Trump launches lawsuits, says ‘he’s alive and well’
Democratic nominee, Joe Biden, has edged closer to winning the United States presidential election with unofficial results from several states in the country declaring the candidate as a potential winner. The former vice president was declared the winner in Wisconsin as President Donald Trump moved on multiple legal fronts to get votes recounted. The Trump campaign is contesting counts in the key states of Nevada, Wisconsin, Georgia, Pennsylvania and Michigan.
Winning all three of these Rust Belt states of Michigan, Wisconsin and Pennsylvania would hand Biden victory. According to the U.S. Election Project, the overall turnout in the November 3 election was projected to be the highest in 120 years at 66.9 per cent.
Biden had the support of 70.5 million voters, the most won by any presidential candidate ever, while Trump has polled in 67.2 million votes, four million more than he gained in 2016. Joe Biden’s campaign manager, Jen O’Malley Dillon, last night, said she is confident that her candidate will win the U.S. presidential election. “Joe Biden will be the next president of the United States,’’ she says, projecting victory in a number of swing states where votes are being counted.
As at last night, there were projections that Biden was ahead with 264 electoral votes against Trump’s 214. As at press time in Nigeria, ballots were still being counted in the battleground states of Arizona, Georgia, Nevada and Pennsylvania. Biden, as at last night, continued to cut into Trump’s leads in Pennsylvania and Georgia while holding on to slim margins in Nevada and Arizona. Attempt by the Trump campaign, through a lawsuit, to halt the counting of votes in Michigan, was dismissed on Thursday by a state court judge.
The Trump campaign had asked for an immediate halt to the vote counting in Michigan until its representatives had “meaningful” access to ballot counting and adjudication. Judge Cynthia Stephens was highly sceptical throughout a virtual hearing on Thursday about the lack of admissible evidence in the case and whether the campaign had sued the right party (Secretary of State, Benson).
“What I have is, at best, a hearsay affidavit that addresses a harm that would be significant,” said Judge Cynthia Stephens. “We’ve got an affidavit that is not first-hand knowledge.” The lawyer representing the state, Heather Meingast, said the case was essentially moot because the counting had already concluded.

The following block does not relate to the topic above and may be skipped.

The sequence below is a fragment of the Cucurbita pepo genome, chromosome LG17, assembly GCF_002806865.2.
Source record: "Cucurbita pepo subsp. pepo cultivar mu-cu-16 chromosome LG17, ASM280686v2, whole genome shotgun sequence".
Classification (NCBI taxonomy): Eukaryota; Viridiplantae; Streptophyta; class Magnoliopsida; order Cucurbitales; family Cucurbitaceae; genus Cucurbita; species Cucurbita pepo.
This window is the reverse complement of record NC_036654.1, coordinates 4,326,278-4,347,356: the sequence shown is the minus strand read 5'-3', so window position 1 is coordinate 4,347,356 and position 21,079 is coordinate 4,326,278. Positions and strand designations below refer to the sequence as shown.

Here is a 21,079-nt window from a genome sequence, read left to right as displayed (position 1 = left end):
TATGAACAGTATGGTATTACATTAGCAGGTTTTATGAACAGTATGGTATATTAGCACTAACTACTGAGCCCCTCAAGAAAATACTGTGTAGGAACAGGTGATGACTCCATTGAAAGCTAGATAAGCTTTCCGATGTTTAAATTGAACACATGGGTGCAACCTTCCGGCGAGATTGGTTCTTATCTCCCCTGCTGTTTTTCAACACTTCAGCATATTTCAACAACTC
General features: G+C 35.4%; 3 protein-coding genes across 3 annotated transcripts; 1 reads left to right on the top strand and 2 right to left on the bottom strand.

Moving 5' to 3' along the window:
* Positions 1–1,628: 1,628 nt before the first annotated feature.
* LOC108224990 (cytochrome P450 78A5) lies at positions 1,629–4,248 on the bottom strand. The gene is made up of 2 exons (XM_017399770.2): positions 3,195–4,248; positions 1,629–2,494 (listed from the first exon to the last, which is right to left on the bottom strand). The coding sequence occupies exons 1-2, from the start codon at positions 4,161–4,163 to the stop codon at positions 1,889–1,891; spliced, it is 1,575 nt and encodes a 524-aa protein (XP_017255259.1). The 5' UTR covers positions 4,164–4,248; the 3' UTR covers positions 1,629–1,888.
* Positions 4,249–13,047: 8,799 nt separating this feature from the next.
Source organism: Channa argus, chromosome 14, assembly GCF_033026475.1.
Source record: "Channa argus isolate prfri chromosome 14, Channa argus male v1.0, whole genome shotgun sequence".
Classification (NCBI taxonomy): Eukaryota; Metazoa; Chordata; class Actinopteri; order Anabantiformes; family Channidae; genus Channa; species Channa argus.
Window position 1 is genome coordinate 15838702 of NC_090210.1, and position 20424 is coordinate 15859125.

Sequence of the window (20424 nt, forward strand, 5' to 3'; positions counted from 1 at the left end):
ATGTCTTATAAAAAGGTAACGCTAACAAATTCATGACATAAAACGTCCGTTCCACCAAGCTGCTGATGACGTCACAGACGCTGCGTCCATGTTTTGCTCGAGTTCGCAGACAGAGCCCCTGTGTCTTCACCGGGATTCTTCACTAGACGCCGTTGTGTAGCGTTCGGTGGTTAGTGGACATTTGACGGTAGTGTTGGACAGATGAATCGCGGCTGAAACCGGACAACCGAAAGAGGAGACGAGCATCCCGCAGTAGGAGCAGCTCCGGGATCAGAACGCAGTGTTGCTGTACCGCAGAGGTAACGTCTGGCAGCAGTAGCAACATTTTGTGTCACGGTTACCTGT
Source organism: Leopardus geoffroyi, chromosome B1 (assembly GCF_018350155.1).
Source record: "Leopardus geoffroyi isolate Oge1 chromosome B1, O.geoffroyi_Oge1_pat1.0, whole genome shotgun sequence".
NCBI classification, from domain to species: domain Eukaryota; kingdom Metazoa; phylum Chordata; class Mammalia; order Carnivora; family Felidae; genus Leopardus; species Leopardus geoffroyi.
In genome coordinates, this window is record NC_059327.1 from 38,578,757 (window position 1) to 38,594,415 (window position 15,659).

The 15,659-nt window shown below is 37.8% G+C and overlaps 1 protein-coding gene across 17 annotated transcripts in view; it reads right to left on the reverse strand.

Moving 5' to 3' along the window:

“The ship has really sailed on the relief that they’re requesting in this case.” The judge said that the Trump campaign’s request is going to be denied in a written order. The judge ended the hearing by saying she adjourns the matter “where everyone here seeks to have a full and fair election process.” Biden campaign spokesman, Jen O’Malley Dillon, also held a briefing with reporters, where she accused the Trump team of “continuing to push a failing strategy” of lawsuits. She called the legal challenges “nothing more than an attempt to distract and delay what is now inevitable – Joseph Biden is going to be the next president of the United States.” She claimed victory in Michigan and said Biden was looking good in Pennsylvania.
President Trump and his supporters continue to try to raise suspicions about fraud and the vote count. Trump’s campaign predicted victory, with campaign manager, Bill Stepien, saying “Donald Trump is alive and well” in the election. Meanwhile, renowned public opinion pollster, John Zogby, has said that the “The U.S. polling industry is at a crossroads and these are methodological problems, not ideological problems. “Many of us were expecting to not know the winner for at least a few days.
The best guess was by the end of the week. It is shocking that after all these people, perhaps a total of 150 million people who have voted, that we don’t have a clear answer just yet. “Some polls did the same this time (regarding trend). But some of the major pollsters really got it wrong. I don’t cast aspersions on them, but I do think oversampling of Democrats was indeed a problem,” he said.
Zogby told a select group of journalists at a virtual media briefing organised by Washington Foreign Press Centre, as part of a virtual reporting tour of the election process that: “No matter who wins, does not have a strong mandate, either Biden or Trump will directly face half of the people who didn’t vote for them.
For the most part, it will be people who can’t stand either candidate or what he stands for.” Disclosing findings of the exit poll he conducted, the pollster said President Trump performed better than expected because, among the voters that considered economy as the number one issue, 80 per cent of them favoured him. They felt that “we should focus more on rebuilding the economy than handling and treating the coronavirus.